The last few months brought scorching debates around the various proposals introduced in the U.S. Senate infrastructure bill and the crypto industry was caught right in the middle of the blaze. Lawmakers added last-minute third-party tax reporting requirements for crypto transactions to the final version of the bill that passed to the House of Representatives.
While no one was surprised that the 1099 regulations finally emerged, the industry was shocked by the impracticality of who was included in the reporting scope. Specifically, the bill’s language proposed by Senator Robert Portman from Ohio defined a broker obligated to report under internal revenue code section 6045 as, “any person who (for consideration) is responsible for regularly providing any service effectuating transfers of digital assets on behalf of another person.”
Instead of limiting the new tax reporting requirements to exchanges or other custodians that settle cryptocurrency transactions, the law proposes to include actors that do not even have access to the information needed for 1099 reporting. Despite the assurances by Senator Portman and Senator Mark Warner in the subsequent colloquy that the requirements are not intended to be applied to certain actors, the implications of the language as written ensnare software developers who helped create the blockchain, miners who create new cryptocurrency tokens for transacting on a blockchain and node operators who are responsible for running the blockchain network, to name a few.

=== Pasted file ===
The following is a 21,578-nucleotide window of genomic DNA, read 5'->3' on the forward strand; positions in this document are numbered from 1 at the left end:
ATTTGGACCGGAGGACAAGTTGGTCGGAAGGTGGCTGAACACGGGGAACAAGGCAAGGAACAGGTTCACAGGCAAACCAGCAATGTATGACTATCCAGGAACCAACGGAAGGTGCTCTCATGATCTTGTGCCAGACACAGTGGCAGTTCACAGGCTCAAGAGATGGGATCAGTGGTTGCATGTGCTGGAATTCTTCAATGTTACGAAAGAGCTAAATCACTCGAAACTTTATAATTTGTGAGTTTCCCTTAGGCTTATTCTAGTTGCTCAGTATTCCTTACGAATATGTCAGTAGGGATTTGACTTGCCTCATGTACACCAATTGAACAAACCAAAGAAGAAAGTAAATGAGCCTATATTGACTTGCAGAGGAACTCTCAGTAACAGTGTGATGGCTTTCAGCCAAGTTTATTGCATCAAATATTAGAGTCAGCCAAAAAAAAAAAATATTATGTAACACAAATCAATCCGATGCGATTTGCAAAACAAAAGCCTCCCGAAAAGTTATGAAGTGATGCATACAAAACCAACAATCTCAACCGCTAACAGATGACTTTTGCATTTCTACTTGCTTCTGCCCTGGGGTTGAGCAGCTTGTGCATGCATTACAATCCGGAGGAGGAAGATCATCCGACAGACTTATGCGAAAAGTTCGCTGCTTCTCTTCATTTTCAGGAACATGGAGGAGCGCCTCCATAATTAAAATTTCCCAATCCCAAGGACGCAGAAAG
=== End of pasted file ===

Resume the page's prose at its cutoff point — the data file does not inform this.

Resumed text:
Hopes were quickly dashed that any amendments might occur in the House of Representatives when the House Rules Committee agreed to a process in late August that effectively blocks any amendments from being considered for the infrastructure bill.
The industry continues to employ damage control tactics, including lobbying House Democrats to include amendments in the annual Budget Resolution bill language, which is now front and center on the U.S. political stage.
The OECD is also contemplating third-party reporting for crypto transactions
The OECD is expected to release a framework for third-party reporting of cryptocurrency assets sometime this year too. According to the October 2020 Report, the requirements will build upon the existing Common Reporting Standard regime.
One of the primary debates amongst the G20 countries has been whether exchanges and custodians should report every cryptocurrency transaction occurring on their platforms. Although aggregated reporting is currently done by brokers dealing in traditional securities, governments insist that transparency is needed into every crypto transaction to ensure that taxpayers are complying with their tax obligations.
The industry argues that reporting every transaction is impractical in part because cryptocurrency is bought and sold in fractional amounts. Dispositions of tiny increments of crypto can occur hundreds or thousands of times during the year for a single taxpayer and transactions can occur on multiple exchanges for the same asset. As a result, requiring transaction level reporting from every exchange is not likely to produce an accurate picture for tax liability purposes.